3. Share the idea, get feedback

This is one of the most important steps, and often the one which is missed out almost entirely. A lot of the time, it’s the step that doesn’t come naturally to a lot of people, and that was certainly the case for me. Missing this step could easily kill your startup.

There are, of course, many smart people arguing how important sharing your idea and getting feedback is in order to succeed. I wholeheartedly agree with this, and I believe we should approach our idea as a hypothesis of something we think could work, and we should be striving to validate the hypothesis by rigorously testing it.

However, there is another crucial benefit to getting feedback, and that is motivation. I’ve found myself lose motivation on something when I’ve worked on the development for too long without getting feedback, and I’ve talked to many other people starting up and found that this is key.

Get feedback to validate your idea, but more importantly get feedback so you feel good about what you’re building. One or two people saying “I can’t wait to try this” will do wonders for your motivation.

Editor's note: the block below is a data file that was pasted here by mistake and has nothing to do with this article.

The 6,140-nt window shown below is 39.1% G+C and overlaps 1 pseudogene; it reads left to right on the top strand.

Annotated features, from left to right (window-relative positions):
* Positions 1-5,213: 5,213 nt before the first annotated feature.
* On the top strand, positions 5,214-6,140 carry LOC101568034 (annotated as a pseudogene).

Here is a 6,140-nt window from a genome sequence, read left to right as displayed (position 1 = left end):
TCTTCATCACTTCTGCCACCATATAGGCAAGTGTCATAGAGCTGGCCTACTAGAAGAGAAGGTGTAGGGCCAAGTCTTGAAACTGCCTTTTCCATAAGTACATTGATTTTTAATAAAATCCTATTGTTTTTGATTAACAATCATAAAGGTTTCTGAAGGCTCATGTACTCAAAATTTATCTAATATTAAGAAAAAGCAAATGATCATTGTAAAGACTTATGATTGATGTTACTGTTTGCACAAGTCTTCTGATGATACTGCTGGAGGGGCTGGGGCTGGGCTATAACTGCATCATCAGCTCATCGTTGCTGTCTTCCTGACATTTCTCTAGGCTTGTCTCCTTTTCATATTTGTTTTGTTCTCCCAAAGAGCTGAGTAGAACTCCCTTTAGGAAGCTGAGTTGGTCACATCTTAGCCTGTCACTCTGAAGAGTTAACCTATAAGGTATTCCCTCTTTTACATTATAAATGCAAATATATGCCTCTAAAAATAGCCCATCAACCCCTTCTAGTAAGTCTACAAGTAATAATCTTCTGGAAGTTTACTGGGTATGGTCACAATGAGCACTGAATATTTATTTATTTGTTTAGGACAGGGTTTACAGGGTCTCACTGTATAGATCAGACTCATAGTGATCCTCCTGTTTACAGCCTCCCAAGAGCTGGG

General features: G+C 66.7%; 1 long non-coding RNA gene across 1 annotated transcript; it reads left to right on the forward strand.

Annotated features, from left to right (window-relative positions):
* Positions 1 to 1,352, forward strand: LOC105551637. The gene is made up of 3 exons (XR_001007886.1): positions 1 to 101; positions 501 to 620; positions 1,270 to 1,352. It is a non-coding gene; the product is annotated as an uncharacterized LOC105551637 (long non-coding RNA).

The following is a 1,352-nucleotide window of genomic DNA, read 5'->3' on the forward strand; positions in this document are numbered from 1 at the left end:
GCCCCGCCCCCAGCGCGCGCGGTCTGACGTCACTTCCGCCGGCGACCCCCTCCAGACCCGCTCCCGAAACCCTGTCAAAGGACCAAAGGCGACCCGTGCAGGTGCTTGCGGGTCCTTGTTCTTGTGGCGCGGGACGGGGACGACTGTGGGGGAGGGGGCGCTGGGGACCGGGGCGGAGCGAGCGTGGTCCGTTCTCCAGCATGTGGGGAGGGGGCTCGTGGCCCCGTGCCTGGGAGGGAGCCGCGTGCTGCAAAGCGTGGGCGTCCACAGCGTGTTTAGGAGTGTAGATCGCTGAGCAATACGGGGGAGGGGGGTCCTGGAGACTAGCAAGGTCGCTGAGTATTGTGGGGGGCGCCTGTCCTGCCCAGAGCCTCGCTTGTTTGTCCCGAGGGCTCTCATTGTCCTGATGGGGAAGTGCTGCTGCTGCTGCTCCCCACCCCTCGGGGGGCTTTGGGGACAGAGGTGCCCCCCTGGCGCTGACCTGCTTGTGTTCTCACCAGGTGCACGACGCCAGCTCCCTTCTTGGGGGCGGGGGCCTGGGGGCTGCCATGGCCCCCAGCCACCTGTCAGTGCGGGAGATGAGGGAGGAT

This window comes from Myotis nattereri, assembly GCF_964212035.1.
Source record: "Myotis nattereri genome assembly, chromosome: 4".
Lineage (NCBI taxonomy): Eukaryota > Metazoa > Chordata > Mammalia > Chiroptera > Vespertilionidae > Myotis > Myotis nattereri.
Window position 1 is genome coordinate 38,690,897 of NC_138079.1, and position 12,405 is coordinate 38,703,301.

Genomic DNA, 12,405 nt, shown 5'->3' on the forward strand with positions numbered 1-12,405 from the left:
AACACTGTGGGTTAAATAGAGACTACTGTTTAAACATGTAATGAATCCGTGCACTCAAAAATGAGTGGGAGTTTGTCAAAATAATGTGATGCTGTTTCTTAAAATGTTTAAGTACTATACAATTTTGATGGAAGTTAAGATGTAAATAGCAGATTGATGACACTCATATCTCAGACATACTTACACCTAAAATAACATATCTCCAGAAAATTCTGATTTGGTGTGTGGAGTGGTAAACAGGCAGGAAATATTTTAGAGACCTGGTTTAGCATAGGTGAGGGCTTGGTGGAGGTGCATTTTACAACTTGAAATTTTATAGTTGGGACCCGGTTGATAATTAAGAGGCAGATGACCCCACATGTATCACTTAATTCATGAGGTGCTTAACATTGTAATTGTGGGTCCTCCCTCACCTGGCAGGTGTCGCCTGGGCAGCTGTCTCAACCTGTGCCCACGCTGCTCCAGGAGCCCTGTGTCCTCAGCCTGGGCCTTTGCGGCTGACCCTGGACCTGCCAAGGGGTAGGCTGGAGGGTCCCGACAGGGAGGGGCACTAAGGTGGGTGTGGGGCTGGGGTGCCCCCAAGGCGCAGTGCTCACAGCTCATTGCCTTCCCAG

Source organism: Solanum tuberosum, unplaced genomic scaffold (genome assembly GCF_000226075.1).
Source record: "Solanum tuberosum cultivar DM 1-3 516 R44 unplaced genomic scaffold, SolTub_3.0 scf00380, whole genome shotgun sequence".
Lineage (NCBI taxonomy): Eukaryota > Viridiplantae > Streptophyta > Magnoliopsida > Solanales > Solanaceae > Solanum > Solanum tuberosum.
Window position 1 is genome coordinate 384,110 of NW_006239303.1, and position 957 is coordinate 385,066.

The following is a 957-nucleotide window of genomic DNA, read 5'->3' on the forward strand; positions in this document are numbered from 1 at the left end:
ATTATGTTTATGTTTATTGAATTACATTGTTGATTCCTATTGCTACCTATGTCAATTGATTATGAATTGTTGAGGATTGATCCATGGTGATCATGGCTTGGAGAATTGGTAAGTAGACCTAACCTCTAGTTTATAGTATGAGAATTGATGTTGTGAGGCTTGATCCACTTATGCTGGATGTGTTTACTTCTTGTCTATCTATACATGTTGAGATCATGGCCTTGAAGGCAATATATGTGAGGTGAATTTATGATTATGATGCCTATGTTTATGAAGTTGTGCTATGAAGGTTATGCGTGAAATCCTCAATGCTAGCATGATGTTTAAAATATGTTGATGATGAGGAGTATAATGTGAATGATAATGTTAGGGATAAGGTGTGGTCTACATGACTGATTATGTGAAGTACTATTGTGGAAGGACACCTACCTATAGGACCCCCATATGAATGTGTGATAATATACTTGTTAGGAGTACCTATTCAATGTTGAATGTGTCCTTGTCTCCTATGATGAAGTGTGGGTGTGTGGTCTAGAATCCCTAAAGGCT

I can’t stress this point enough. It’s not buggy technology or a faulty marketing plan which will kill your startup, it’s losing motivation. Remember, you can get feedback without the product existing.

4. Go with your gut

If you’ve got this far, then you’re doing very well. In my experience, going forward from here is a matter of going with your gut. In the early stages, it’s not wise to pay too much attention to split testing or other ways to try and be confident about your decisions. Learn to act without complete information. Just be sure to balance building with feedback.

How did you get your startup off the ground? Are you about to start something? I’d love to hear from you in the comments. Also, if you want to bounce any questions off me privately, I’d love to help.

Photo credit: aartj

Treat it as finished